Lotka-Volterra Models Describe Large-Scale Activity of Balanced Random Networks

  • Fereshteh Lagzi (Bernstein Center Freiburg & Fakultät für Biologie, Universität Freiburg)
A3 02 (Seminar room)


The large-scale dynamics of a balanced random network of excitatory and inhibitory integrate-and-fire neurons is the focus of our study. Based on the dynamical equations of the model, a mean field approach was employed to reduce the dimensionality of the network dynamics [1,2]. We analyzed the joint activity dynamics of excitatory and inhibitory populations using a pair of mutually interacting differential equations. In absence of a voltage leak for individual neurons, and for negligible synaptic transmission delay, these equations take the form of Lotka-Volterra equations. These are known for describing predator-prey systems, which correspond to excitatory and inhibitory populations in our case. We tried to find optimal parameters for the non-autonomous differential equations given a dataset from a numerical simulations of a network. Moreover, we attempted to analytically infer the parameters and compare it with the statistical estimates.

As a next step, we analyzed the stability of the network considering two bifurcation parameters: “g”, the relative strength of recurrent inhibition, which controls the balance between excitation and inhibition in the network, and “eta”, the intensity of external input to the network. We found out that for a value of “g” that keeps the exact balance between excitation and inhibition, a bifurcation from unstable to stable network dynamics takes place. This bifurcation separates Synchronous Regular (SR) from Asynchronous Irregular (AI) activity of the network, similar to what was found in a previous study on the same network using a Fokker-Planck approach [3].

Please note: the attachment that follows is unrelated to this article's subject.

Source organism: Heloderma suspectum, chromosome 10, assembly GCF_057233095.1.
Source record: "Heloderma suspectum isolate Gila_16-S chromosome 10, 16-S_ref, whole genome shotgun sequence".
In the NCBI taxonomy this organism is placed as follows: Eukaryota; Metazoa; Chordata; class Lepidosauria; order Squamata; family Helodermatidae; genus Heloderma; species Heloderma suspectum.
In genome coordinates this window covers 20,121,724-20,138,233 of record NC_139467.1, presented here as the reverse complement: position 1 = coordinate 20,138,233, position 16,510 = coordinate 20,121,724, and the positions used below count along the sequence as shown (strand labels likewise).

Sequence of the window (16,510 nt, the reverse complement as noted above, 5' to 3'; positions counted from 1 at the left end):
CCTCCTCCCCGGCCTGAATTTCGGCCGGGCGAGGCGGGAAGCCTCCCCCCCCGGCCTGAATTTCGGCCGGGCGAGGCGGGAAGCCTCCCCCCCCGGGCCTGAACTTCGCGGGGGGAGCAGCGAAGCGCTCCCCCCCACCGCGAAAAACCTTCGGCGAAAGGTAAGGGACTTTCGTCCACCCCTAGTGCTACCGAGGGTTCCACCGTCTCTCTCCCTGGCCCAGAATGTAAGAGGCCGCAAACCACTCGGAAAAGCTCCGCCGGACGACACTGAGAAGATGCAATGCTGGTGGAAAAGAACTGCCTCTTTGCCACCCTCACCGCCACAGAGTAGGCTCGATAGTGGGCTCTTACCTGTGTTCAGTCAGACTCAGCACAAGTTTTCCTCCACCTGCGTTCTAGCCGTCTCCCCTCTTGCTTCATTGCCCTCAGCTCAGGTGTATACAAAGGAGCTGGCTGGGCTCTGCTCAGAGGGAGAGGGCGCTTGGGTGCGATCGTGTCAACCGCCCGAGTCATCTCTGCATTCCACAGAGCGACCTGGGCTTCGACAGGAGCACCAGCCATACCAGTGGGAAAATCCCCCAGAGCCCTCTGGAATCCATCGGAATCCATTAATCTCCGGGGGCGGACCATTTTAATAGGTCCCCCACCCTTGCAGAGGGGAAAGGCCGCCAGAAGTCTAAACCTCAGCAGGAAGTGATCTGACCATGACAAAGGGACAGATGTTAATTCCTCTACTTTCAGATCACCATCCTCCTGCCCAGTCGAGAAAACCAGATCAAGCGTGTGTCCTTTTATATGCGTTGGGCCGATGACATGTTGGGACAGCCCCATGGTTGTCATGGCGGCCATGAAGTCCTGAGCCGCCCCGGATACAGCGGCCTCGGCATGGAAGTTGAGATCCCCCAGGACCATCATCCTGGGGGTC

It has been shown that Lotka-Volterra equations are capable of representing switching dynamics between different states of neural networks [4]. Our analysis represents a first step toward analyzing the dynamics of more complex “networks of networks” that are implicated in various cognitive abilities of the brain.

1. Cardanobile S, Rotter S. Multiplicatively interacting point processes and applications to neural modeling. Journal of Computational Neuroscience 28(2): 267-284, 2010
2. Cardanobile S, Rotter S. Emergent properties of interacting populations of spiking neurons. Frontiers in Computational Neuroscience 5: 59, 2011
3. Brunel N. Dynamics of sparsely connected networks of excitatory and inhibitory spiking neurons. Journal of Computational Neuroscience 8(3): 183-208, 2000Bick C, Rabinovich M. On the occurrence of stable heteroclinic channels in Lotka-Volterra models. Dynamical Systems 25: 97-110, 2010
4. Bick C, Rabinovich M. On the occurrence of stable heteroclinic channels in Lotka-Volterra models. Dynamical Systems 25: 97-110, 2010

Support by the German Federal Ministry of Education and Research (BMBF; grant 01GQ0420 to BCCN Freiburg) is gratefully acknowledged.